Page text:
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Minnesota’s Canada goose population is lower by some measures than a year ago, but the birds had a productive breeding season and the state’s leading waterfowl biologist sees promise for early season goose hunters.

The 15-day hunt opens next Sunday with a bag limit of five.

“My impression is that the numbers have been relatively stable for a decade,” said Steve Cordts, waterfowl staff specialist for the Department of Natural Resources in Bemidji.

The DNR formerly conducted a separate, statewide goose survey by helicopter. One of the DNR’s wildlife management goals then was to maintain a resident breeding population of 250,000 geese. In many years, the population was estimated at 300,000 or more.

Two years ago, the DNR dropped the statewide count and has been tracking goose numbers as part of a larger May waterfowl survey that covers 39% of the state. Cordts said it’s not perfect but is more than adequate to monitor Canada geese.

“We manage by trends,” he said.

This year’s survey estimated the population of Minnesota Canada geese at 110,410, down from the previous year.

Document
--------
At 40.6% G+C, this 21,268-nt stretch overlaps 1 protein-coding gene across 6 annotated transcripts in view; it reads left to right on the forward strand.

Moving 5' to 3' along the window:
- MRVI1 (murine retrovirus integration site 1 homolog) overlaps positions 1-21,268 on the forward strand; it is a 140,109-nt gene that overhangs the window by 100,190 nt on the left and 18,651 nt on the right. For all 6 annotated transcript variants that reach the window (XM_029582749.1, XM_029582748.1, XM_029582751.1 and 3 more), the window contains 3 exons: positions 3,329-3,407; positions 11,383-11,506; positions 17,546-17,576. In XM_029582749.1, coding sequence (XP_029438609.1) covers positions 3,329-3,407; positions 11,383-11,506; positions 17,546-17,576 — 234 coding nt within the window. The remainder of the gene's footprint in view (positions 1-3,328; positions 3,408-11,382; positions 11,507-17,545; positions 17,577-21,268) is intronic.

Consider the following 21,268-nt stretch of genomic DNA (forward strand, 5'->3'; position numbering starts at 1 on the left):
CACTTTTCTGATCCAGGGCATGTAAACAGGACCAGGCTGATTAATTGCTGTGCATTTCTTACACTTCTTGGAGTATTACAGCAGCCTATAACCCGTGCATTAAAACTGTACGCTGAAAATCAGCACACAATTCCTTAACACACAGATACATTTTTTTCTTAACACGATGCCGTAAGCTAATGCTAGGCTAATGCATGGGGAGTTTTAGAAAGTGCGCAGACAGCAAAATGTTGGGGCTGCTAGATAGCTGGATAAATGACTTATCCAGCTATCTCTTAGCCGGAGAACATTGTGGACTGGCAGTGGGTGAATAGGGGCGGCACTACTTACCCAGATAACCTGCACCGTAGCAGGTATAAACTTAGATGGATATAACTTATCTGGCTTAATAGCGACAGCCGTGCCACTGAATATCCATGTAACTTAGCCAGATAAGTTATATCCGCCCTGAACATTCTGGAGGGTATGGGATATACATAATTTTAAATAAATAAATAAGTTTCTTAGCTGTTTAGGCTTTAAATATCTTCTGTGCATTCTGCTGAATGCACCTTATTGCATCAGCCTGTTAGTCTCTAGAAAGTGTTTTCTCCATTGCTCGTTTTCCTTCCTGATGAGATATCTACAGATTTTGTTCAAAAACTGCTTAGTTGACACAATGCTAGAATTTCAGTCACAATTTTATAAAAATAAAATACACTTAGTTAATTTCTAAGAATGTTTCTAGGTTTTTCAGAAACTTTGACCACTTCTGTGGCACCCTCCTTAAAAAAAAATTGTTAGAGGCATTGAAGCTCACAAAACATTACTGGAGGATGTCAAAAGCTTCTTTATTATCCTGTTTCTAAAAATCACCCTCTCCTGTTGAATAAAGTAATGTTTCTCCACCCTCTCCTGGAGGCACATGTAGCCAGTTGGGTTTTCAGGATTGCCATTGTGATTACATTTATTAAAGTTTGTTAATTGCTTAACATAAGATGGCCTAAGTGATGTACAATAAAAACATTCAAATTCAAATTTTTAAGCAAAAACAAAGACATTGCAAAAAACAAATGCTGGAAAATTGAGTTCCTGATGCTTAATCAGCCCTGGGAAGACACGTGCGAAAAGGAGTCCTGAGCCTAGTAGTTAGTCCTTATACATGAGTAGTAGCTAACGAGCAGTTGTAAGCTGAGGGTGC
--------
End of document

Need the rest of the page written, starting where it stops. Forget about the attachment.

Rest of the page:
Given variables related to survey visibility and other adjustments related to the new survey method, Cordts wasn’t alarmed. In 2018, a late winter storm thwarted production of Canada geese. This year, the birds rebounded with a late but average-sized hatch.

By now, Cordts said, those newborns have taken flight and should be around. He said he hasn’t been fielding too many complaints about overall shortages of honkers, only that some of them go missing in September when it’s time to hunt.

He said that Minnesota is no longer overrun with Canada geese the way it was in the 1980s. But there are still too many for some people’s liking. The DNR continues to issue lots of special hunting permits to control depredation caused by flocks in farming areas.

“In general, we’re not in a bad place,’’ Cordts said.